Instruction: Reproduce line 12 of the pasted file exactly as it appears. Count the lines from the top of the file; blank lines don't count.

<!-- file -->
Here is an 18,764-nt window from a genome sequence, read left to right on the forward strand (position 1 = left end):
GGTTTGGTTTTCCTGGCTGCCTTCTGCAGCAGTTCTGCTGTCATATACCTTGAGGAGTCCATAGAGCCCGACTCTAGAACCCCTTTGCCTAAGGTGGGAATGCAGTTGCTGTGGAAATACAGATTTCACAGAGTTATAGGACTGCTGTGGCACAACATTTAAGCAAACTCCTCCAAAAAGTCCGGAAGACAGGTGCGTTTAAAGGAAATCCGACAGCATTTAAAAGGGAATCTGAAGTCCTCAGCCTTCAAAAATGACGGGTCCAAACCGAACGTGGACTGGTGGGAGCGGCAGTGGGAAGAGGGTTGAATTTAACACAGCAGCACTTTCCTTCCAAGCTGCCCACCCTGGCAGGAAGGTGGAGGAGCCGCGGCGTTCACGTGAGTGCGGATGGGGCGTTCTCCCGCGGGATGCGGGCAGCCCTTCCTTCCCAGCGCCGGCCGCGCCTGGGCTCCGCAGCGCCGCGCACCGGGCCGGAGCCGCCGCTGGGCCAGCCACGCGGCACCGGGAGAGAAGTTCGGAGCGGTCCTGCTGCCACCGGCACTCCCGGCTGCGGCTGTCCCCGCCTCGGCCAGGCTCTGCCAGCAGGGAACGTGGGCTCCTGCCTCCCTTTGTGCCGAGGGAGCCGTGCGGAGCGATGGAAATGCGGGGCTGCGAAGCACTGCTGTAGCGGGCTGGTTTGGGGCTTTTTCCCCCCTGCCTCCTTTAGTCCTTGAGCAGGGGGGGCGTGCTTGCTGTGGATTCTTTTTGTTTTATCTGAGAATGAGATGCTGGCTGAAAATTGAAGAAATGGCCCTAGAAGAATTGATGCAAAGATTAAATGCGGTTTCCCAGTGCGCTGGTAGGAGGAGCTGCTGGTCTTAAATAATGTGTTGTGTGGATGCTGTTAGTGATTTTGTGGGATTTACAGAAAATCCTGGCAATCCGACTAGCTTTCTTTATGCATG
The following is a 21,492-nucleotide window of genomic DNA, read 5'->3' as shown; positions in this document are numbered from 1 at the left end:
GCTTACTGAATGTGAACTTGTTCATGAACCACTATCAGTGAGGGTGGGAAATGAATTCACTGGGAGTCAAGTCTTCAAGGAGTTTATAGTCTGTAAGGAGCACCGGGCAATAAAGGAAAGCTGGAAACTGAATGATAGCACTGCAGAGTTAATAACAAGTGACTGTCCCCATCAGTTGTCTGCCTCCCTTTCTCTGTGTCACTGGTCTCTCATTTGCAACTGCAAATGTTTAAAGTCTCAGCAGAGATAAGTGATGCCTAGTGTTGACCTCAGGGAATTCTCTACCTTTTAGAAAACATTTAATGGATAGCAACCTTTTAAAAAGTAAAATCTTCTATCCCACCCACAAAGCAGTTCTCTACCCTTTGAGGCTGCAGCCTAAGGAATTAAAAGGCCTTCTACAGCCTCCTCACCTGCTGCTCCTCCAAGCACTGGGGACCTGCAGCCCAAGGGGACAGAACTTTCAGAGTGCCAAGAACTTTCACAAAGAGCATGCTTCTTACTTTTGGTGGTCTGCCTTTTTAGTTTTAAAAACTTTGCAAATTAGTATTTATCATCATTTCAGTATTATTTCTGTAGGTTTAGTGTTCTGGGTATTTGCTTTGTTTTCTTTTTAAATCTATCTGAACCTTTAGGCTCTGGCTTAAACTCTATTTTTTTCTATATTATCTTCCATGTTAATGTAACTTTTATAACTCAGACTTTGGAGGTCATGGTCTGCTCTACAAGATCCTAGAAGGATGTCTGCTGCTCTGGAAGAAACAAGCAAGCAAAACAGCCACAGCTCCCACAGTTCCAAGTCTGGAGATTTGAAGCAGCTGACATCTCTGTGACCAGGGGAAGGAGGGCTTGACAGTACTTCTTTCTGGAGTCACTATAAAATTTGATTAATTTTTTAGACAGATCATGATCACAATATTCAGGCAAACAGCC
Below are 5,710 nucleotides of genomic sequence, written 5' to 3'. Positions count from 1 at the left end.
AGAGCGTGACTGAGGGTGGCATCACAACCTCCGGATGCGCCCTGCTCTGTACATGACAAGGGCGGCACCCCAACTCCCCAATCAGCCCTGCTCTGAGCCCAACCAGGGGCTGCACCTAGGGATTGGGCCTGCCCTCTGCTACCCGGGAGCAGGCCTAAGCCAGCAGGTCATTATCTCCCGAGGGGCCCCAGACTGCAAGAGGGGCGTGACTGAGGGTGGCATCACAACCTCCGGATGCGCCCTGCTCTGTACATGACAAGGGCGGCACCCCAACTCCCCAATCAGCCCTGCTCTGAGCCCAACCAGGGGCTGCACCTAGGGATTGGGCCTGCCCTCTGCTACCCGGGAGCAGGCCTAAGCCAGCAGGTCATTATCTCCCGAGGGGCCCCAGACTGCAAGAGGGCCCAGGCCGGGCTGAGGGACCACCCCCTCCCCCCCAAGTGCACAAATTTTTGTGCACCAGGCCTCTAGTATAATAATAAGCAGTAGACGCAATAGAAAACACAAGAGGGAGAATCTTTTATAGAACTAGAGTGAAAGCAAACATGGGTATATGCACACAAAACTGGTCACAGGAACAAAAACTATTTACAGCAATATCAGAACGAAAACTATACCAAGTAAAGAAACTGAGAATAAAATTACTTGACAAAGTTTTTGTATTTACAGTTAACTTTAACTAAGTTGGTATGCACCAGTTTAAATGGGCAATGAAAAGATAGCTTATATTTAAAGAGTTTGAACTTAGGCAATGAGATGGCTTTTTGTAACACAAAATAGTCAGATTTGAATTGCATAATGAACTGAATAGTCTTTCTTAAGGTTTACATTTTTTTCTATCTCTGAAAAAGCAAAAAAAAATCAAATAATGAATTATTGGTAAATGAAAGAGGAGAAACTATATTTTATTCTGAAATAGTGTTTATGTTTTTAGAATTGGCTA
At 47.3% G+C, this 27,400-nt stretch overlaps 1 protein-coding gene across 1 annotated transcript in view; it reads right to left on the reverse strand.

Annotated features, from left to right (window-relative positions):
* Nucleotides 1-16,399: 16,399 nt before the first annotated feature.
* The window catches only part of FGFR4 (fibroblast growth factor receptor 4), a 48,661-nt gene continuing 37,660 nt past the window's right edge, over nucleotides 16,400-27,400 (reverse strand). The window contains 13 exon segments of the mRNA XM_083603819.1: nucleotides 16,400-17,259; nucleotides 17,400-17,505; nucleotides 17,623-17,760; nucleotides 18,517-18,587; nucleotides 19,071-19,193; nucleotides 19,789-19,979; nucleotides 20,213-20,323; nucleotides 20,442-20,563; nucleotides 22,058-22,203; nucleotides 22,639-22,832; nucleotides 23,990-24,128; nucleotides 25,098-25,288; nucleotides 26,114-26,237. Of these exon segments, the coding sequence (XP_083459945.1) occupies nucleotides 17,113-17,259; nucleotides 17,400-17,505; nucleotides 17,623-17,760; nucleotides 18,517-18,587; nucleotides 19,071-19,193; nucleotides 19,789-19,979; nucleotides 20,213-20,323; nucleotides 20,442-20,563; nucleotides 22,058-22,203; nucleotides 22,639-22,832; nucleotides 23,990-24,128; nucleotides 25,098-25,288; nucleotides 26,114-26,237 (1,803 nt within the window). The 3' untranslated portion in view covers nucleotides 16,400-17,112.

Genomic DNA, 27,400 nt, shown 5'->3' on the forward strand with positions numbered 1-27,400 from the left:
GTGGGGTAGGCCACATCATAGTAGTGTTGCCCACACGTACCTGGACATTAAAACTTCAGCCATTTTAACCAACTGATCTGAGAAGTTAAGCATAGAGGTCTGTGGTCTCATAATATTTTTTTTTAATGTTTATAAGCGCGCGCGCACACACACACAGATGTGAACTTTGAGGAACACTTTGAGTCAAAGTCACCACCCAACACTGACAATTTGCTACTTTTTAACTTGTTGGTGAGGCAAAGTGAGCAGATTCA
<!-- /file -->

GTGGGGTAGGCCACATCATAGTAGTGTTGCCCACACGTACCTGGACATTAAAACTTCAGCCATTTTAACCAACTGATCTGAGAAGTTAAGCATAGAGGTCTGTGGTCTCATAATATTTTTTTTTAATGTTTATAAGCGCGCGCGCACACACACACAGATGTGAACTTTGAGGAACACTTTGAGTCAAAGTCACCACCCAACACTGACAATTTGCTACTTTTTAACTTGTTGGTGAGGCAAAGTGAGCAGATTCA